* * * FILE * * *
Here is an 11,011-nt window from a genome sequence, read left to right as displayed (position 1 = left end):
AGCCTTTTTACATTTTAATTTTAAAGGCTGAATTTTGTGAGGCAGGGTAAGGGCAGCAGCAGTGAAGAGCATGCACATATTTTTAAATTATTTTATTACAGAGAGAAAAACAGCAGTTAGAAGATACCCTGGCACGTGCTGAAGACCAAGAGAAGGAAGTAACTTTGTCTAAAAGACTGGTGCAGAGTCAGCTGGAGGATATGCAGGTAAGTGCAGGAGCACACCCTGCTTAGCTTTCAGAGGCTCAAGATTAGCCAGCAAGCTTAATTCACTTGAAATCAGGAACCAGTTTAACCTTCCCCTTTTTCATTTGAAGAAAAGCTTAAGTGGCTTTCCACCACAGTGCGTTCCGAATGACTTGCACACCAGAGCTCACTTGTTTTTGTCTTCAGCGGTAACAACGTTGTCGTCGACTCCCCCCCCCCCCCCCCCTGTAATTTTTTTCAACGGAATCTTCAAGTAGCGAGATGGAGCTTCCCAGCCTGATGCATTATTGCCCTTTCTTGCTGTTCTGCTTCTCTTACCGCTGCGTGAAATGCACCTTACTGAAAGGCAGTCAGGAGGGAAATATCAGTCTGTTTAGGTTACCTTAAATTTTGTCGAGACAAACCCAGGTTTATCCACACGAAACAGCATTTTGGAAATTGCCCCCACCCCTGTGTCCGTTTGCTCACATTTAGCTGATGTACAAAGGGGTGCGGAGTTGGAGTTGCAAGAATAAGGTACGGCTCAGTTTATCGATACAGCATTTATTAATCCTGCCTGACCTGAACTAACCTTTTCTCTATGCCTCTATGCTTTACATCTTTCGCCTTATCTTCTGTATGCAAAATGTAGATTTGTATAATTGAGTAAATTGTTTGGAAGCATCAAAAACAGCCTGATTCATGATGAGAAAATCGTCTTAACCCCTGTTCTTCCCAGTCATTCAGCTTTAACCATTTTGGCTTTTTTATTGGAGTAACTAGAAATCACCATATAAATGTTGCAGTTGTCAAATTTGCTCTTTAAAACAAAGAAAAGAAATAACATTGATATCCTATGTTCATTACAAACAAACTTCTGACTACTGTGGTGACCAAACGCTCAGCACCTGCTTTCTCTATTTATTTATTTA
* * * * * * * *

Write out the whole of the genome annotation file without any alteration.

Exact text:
Here is an 11,011-nt window from a genome sequence, read left to right as displayed (position 1 = left end):
AGCCTTTTTACATTTTAATTTTAAAGGCTGAATTTTGTGAGGCAGGGTAAGGGCAGCAGCAGTGAAGAGCATGCACATATTTTTAAATTATTTTATTACAGAGAGAAAAACAGCAGTTAGAAGATACCCTGGCACGTGCTGAAGACCAAGAGAAGGAAGTAACTTTGTCTAAAAGACTGGTGCAGAGTCAGCTGGAGGATATGCAGGTAAGTGCAGGAGCACACCCTGCTTAGCTTTCAGAGGCTCAAGATTAGCCAGCAAGCTTAATTCACTTGAAATCAGGAACCAGTTTAACCTTCCCCTTTTTCATTTGAAGAAAAGCTTAAGTGGCTTTCCACCACAGTGCGTTCCGAATGACTTGCACACCAGAGCTCACTTGTTTTTGTCTTCAGCGGTAACAACGTTGTCGTCGACTCCCCCCCCCCCCCCCCCTGTAATTTTTTTCAACGGAATCTTCAAGTAGCGAGATGGAGCTTCCCAGCCTGATGCATTATTGCCCTTTCTTGCTGTTCTGCTTCTCTTACCGCTGCGTGAAATGCACCTTACTGAAAGGCAGTCAGGAGGGAAATATCAGTCTGTTTAGGTTACCTTAAATTTTGTCGAGACAAACCCAGGTTTATCCACACGAAACAGCATTTTGGAAATTGCCCCCACCCCTGTGTCCGTTTGCTCACATTTAGCTGATGTACAAAGGGGTGCGGAGTTGGAGTTGCAAGAATAAGGTACGGCTCAGTTTATCGATACAGCATTTATTAATCCTGCCTGACCTGAACTAACCTTTTCTCTATGCCTCTATGCTTTACATCTTTCGCCTTATCTTCTGTATGCAAAATGTAGATTTGTATAATTGAGTAAATTGTTTGGAAGCATCAAAAACAGCCTGATTCATGATGAGAAAATCGTCTTAACCCCTGTTCTTCCCAGTCATTCAGCTTTAACCATTTTGGCTTTTTTATTGGAGTAACTAGAAATCACCATATAAATGTTGCAGTTGTCAAATTTGCTCTTTAAAACAAAGAAAAGAAATAACATTGATATCCTATGTTCATTACAAACAAACTTCTGACTACTGTGGTGACCAAACGCTCAGCACCTGCTTTCTCTATTTATTTATTTA